The Wurzels are one of Britain's longest-established touring bands and have become something of a national institution since they first rocketed to fame in 1976 with their chart-topping hit, Combine Harvester. More than 40 years later, the band is still on the road!
Their supporters include Bristol City Football Club - the Championship club and its fans have adopted The Wurzels' 1976 song, One For The Bristol City, as their anthem. As a result, it has achieved such popularity that a new version (recorded in 2007) is played at the final whistle at the club's Ashton Gate ground.
The band first formed in 1966 as a backing group for the singer and songwriter Adge Cutler, whose West Country wit earned him the title, "The Bard Of Avonmouth". He was christened Alan, but was always known as Adge to his friends.
He embraced his Somerset roots and The Wurzels sang folk songs with a local theme, such as drinking cider, farming and village life. Their first hit in 1966 was Drink Up Thy Zider - it reached number 45 in the pop charts.
They recorded numerous live albums at West Country clubs and pubs and were known for their wit, which was sometimes bawdy - as they discovered when the BBC banned Twice Daily in 1966 because it was considered too raunchy!
The Wurzels were enjoying commercial success and playing many live gigs when tragedy struck in May 1974. Cutler was driving home alone from a live show in Hereford when he was involved in a fatal car accident at a roundabout near the Severn Bridge. He was just 45 years of age.
Apart from the loss of their good friend, this also cast doubt on the band's future, as he had been the main songwriter. The Wurzels decided to remain together, but their music changed direction and they began re-writing existing popular songs with their own style and lyrics.
This resulted in chart-topping songs such as The Combine Harvester in 1976, sung to the tune of Melanie's hit, Brand New Key. In the same year, I Am a Cider Drinker, sung to the tune of Jonathan King's Paloma Blanca, reached number three in the charts. They called their style "scrumpy and western" - a tongue-in-cheek term for music from England's West Country, which is a fusion of comical folk songs filled with double entendres, normally containing an affectionate parody of a more mainstream genre and sung in a broad local dialect.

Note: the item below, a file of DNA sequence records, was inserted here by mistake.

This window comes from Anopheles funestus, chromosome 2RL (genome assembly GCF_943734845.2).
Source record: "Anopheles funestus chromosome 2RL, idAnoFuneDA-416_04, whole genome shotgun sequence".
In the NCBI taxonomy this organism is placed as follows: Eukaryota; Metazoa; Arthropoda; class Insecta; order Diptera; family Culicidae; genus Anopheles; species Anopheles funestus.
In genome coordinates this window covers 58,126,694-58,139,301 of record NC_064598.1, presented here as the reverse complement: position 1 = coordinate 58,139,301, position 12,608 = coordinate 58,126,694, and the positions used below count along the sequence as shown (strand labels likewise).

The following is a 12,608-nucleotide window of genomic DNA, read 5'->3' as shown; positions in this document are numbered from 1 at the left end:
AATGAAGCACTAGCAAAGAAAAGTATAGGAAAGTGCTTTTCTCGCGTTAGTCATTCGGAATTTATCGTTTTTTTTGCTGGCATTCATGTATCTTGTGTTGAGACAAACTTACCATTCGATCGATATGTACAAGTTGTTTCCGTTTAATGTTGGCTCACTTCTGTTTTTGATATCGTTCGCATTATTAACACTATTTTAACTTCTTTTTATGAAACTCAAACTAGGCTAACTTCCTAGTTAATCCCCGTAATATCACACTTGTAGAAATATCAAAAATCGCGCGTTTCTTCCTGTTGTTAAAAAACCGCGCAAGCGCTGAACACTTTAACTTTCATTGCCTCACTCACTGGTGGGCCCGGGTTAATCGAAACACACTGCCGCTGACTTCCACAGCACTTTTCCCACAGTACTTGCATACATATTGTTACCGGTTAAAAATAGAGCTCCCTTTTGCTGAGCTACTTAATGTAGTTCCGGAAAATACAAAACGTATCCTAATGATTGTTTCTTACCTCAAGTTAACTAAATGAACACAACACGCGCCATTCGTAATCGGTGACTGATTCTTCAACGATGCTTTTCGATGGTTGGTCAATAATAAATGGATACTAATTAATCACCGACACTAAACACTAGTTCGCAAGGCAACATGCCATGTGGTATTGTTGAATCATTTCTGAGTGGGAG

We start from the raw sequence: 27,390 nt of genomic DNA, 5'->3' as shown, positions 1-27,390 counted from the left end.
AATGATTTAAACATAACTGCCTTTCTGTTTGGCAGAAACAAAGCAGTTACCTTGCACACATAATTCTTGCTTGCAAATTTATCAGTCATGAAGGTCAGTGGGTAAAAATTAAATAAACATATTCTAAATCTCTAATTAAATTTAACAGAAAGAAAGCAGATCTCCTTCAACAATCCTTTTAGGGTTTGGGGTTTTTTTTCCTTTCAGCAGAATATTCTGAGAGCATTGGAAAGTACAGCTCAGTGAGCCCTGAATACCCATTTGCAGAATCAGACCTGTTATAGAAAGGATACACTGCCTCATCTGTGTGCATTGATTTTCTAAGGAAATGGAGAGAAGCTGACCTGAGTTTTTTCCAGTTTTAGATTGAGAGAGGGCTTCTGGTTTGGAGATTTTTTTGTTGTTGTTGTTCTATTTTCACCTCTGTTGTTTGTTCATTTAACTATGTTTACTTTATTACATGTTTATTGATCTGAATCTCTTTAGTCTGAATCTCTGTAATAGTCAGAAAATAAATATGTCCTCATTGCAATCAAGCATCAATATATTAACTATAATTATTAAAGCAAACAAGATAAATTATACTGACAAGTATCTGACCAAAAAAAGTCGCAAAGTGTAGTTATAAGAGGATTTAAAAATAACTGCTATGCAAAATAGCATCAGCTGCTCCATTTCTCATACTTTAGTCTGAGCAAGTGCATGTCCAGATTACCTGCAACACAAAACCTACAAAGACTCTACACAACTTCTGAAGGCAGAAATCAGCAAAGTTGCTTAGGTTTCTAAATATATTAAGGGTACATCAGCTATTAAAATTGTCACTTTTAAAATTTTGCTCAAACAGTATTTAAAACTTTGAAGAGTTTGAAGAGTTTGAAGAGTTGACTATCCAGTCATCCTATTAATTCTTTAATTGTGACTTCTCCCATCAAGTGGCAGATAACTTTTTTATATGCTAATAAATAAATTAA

One of The Wurzels' most famous comic songs is I'm Not a Pheasant Plucker (otherwise known as The Pheasant Plucker's Son), which is a track from their album, Golden Delicious, released in April 1977.
Not one for the feint-hearted, due to its tongue-twister lyrics, it was often performed live. It certainly wasn't recommended for an audience sing-along after a few scrumpy ciders!!
The song was originally released as a seven-inch single by recording artist Doug Taylor in 1973. It always raised a laugh among audience members when performed by The Wurzels, as they grappled with the words.
The Wurzels have continued to play live gigs across the UK throughout their long career. Among the highlights, they have been playing at Shalbourne Festival for 11 years and played at the Glastonbury Festival in 2000 and again in 2008. They also headlined at the Bristol Community Festival 2007.
The line-up includes guitarist Pete Budd, vocalist Tommy Banner (who also plays piano, accordion and organ), drummer John Morgan, bass player Sedge Moore and keyboard player Louie Nicastro. Morgan, who claims to be 79 and is the self-confessed oldest drummer in Britain, says he prefers cocoa to cider these days.
They now have a following of both old fans and new and are one of the most energetic and fun bands on the live circuit. The Wurzels' most recent single was Old Rosie in 2017, which was available as a downloadable track only. They have recorded around 30 albums over the years.
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All together now…! “I’m not a pheasant plucker, I’m a pheasant plucker’s son and I’m sitting plucking pheasants, ‘til the pheasant pluckers come.”